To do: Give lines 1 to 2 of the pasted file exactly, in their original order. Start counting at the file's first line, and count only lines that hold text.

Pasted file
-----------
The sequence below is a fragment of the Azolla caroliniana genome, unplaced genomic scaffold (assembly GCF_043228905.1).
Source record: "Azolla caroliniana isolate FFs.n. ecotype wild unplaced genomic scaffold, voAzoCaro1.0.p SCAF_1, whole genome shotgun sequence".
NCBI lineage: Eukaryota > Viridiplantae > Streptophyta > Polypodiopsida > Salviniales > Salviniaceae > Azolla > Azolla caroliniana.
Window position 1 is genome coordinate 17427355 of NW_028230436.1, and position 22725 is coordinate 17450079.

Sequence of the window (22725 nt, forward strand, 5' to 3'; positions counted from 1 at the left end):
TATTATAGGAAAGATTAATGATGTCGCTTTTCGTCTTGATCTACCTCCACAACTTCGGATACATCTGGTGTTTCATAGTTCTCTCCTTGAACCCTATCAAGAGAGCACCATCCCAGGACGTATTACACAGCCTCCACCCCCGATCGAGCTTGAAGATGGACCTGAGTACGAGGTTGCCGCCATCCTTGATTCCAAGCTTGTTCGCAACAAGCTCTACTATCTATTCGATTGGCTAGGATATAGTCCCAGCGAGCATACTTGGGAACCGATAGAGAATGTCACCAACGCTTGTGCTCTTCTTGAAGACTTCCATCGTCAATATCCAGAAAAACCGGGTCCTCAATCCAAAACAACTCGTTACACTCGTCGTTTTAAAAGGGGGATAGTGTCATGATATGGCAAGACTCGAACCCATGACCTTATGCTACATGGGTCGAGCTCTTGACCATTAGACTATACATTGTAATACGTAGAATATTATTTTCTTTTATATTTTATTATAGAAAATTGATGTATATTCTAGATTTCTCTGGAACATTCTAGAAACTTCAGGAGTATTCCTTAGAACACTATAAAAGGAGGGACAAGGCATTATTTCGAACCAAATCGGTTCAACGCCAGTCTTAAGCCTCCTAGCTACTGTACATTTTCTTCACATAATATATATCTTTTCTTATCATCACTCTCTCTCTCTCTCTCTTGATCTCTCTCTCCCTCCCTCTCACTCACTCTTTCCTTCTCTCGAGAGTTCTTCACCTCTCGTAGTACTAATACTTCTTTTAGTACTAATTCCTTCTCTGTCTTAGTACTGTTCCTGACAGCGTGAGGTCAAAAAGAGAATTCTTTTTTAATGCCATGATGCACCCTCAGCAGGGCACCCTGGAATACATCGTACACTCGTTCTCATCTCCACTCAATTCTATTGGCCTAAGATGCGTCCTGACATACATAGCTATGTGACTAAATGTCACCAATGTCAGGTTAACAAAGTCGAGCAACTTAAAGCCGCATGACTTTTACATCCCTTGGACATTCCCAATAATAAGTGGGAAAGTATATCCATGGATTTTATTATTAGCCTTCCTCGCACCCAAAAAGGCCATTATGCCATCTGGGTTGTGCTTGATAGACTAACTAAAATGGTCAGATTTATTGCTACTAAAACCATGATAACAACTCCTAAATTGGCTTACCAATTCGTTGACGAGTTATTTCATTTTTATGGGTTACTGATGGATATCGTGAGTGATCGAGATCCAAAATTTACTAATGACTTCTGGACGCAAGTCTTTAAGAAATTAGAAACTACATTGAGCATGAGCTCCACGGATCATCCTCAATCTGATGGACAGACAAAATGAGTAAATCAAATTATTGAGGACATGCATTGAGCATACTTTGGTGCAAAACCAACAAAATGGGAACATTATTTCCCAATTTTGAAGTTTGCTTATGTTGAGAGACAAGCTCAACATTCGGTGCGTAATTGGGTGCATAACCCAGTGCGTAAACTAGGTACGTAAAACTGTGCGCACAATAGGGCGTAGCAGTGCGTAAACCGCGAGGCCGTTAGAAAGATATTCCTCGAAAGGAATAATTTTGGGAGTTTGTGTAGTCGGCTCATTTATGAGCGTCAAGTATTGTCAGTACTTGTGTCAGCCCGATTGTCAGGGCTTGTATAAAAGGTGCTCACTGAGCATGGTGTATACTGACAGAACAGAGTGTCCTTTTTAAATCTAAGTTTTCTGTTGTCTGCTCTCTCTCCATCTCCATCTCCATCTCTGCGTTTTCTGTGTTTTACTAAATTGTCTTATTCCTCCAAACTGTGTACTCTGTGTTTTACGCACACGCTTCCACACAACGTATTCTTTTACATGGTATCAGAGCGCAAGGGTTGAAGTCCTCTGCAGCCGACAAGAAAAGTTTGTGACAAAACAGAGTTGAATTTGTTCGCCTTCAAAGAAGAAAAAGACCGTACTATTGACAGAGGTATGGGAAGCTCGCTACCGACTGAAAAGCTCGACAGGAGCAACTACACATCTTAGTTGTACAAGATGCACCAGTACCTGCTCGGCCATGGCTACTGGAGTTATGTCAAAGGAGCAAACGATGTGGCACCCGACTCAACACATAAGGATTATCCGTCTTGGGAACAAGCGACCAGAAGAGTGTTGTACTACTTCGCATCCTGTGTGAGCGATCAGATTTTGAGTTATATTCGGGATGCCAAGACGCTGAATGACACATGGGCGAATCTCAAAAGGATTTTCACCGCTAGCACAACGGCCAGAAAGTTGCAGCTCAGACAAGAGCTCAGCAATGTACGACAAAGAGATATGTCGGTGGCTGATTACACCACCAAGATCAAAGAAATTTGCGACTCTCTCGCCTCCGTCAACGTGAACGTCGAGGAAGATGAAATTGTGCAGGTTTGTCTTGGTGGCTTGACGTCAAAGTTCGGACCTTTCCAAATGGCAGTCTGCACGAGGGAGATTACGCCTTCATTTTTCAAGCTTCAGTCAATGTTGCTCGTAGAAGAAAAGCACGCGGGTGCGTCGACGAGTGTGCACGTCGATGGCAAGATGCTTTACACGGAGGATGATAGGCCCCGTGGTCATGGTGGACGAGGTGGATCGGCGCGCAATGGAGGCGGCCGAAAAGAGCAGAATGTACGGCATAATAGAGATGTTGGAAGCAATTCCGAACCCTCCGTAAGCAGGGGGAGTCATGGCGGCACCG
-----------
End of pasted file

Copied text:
The sequence below is a fragment of the Azolla caroliniana genome, unplaced genomic scaffold (assembly GCF_043228905.1).
Source record: "Azolla caroliniana isolate FFs.n. ecotype wild unplaced genomic scaffold, voAzoCaro1.0.p SCAF_1, whole genome shotgun sequence".